Breast milk is best for your baby

Breast milk is best for babies. The World Health Organisation (WHO) and Health Promotion Board (HPB) recommend exclusive breastfeeding for the first six months of life. Unnecessary introduction of bottle feeding or other food and drinks will have a negative impact on breastfeeding. At around six months of age (but not before 4 months), infants should receive nutritionally adequate and age-appropriate complementary foods while breastfeeding continues for up to two years of age or beyond. Consult your doctor before deciding to use infant formula or if you have difficulty breastfeeding.

Abbott Singapore fully recognises breast milk’s primacy, value and superiority and supports exclusive breastfeeding as recommended by the WHO.

The content on this website is intended as general information for Singaporean residents only and should not be used as a substitute for medical care and advice from your healthcare practitioner. The HPB recommends that infants start on age-appropriate complementary foods at around 6 months, whilst continuing breastfeeding for up to 2 years or beyond to meet their evolving nutritional requirements. If no longer breastfeeding, toddlers can switch to full cream milk after 12 months. This should be complemented by a good variety of solid foods from the four main food groups (fruits, vegetables, grains, meat and alternatives). For more information on the nutritional requirements of infants and young children, please visit



30th Week of Pregnancy

Short of Breath? Try These Tips.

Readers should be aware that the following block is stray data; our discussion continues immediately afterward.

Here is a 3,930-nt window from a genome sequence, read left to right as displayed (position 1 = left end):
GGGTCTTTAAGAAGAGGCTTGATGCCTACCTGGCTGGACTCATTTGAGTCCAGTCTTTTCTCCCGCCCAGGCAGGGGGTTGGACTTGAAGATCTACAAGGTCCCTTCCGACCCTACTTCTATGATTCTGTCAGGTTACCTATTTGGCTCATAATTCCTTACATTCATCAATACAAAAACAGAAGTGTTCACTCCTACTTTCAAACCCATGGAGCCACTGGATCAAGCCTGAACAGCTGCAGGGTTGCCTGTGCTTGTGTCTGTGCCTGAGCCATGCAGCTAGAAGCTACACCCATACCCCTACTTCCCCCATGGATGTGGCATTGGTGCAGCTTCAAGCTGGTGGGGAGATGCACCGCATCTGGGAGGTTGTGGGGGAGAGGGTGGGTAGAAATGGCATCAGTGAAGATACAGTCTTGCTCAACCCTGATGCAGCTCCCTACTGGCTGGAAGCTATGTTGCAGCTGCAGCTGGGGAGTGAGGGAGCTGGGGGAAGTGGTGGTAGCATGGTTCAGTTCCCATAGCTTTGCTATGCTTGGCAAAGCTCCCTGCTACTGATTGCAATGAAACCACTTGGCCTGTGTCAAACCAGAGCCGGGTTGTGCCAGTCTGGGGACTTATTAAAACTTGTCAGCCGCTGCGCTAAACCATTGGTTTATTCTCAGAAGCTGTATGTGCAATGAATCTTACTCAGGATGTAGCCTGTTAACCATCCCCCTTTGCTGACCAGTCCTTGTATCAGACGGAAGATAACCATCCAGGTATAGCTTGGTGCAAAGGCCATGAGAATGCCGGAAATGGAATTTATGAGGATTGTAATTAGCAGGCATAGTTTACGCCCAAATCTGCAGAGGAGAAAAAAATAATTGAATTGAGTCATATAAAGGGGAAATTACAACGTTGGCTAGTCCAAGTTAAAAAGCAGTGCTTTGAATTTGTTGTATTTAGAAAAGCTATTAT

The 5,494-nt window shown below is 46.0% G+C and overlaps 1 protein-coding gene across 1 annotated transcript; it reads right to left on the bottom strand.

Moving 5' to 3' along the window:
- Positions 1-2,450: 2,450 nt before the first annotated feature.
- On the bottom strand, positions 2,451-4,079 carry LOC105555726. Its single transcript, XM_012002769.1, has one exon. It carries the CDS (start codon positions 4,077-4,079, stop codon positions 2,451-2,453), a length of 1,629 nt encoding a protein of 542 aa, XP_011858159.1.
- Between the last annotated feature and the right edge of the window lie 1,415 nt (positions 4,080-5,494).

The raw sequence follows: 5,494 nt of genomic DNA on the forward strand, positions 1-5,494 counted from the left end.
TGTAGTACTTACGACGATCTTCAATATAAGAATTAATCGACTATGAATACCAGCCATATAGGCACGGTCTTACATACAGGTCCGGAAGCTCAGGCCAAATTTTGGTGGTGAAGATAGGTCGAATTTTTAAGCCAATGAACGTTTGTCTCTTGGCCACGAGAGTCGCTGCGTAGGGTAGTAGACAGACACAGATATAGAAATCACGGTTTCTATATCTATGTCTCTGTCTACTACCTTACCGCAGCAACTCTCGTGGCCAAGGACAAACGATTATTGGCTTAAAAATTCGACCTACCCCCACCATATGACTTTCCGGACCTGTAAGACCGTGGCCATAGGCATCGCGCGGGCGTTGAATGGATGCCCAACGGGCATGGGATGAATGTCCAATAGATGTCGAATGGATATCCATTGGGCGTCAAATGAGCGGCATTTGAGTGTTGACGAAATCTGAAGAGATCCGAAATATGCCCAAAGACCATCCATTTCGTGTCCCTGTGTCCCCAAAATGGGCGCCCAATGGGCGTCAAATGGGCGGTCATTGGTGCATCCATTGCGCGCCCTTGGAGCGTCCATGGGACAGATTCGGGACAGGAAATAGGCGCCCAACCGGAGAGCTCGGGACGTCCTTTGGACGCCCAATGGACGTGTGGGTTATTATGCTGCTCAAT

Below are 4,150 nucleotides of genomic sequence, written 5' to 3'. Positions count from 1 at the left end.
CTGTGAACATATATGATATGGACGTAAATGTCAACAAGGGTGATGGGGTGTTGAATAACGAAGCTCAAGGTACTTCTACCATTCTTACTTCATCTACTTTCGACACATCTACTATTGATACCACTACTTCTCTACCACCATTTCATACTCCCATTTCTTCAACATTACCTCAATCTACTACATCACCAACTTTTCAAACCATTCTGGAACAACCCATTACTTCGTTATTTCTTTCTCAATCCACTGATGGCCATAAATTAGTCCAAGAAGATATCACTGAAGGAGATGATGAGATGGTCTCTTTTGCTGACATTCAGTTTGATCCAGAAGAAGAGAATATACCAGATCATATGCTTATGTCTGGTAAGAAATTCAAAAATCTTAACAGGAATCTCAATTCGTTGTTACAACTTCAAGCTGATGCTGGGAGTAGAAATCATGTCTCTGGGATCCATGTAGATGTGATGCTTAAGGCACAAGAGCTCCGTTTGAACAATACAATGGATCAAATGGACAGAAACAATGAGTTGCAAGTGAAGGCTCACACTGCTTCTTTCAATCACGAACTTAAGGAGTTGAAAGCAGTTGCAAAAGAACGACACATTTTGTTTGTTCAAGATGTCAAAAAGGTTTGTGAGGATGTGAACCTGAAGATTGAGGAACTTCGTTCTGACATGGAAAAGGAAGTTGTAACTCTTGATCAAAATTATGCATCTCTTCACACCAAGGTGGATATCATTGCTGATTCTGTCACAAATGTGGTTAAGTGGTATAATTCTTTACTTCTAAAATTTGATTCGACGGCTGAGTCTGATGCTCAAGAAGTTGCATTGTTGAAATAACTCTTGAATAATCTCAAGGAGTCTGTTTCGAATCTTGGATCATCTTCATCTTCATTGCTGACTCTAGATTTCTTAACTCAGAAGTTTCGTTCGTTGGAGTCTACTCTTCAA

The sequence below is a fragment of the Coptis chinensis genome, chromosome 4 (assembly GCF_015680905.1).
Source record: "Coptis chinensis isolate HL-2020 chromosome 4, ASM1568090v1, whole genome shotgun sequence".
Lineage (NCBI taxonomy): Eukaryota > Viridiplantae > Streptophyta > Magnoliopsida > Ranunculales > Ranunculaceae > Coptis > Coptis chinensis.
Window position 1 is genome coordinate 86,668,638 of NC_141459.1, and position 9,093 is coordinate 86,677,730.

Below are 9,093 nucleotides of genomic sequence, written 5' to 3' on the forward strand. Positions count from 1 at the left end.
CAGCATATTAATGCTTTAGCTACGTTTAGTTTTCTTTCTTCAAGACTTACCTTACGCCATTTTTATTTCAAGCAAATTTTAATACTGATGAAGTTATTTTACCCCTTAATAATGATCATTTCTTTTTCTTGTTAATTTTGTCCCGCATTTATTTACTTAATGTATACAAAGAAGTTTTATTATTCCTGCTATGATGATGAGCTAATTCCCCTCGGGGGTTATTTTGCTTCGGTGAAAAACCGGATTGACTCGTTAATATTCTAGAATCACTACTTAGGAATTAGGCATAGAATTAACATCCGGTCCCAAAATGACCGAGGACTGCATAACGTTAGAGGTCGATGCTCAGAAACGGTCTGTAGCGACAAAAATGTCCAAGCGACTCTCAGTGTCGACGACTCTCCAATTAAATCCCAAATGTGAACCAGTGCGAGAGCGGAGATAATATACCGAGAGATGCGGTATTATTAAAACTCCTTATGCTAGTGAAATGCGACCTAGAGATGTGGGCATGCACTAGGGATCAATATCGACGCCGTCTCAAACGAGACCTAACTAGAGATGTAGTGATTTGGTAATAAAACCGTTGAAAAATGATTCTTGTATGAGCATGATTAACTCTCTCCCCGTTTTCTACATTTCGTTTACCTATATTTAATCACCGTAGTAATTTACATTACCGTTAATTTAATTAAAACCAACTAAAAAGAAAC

Baby's Growth and Development When You're 30 Weeks Pregnant

During this 30th week of pregnancy, your baby continues to steadily add weight and important, insulating layers of fat to his body.

  • At 30 weeks of pregnancy, your baby weighs about 3 pounds and is about 10½ inches long from crown to rump, or about the length of a bunch of celery. (His legs and feet increase this measurement by many more inches.)
  • From this week until week 37 of pregnancy, your baby gains an impressive half a pound a week!
  • Your baby might be practicing breathing movements as he rhythmically moves his diaphragm. You even might notice a slight twitching in your abdomen when this happens.
  • Your baby's brain continues to expand and develop, creating additional grooves and folds in the brain's surface. These wrinkles give your baby's brain tissue the needed room to expand as he develops and learns throughout his lifetime.
  • Your baby's brain can now regulate his temperature, so he begins to lose the lanugo — fine hair that has been covering his body for warmth.

Your Changing Body When You're 30 Weeks Pregnant

By the 30th week of pregnancy, that 2nd-trimester energy already might seem long gone. You might feel tired as your body carries extra baby weight and your ever-expanding uterus places additional pressure on your body's other organs and systems. Also during your 30th week of pregnancy:

  • Your uterus continues to expand to the bottom of your rib cage.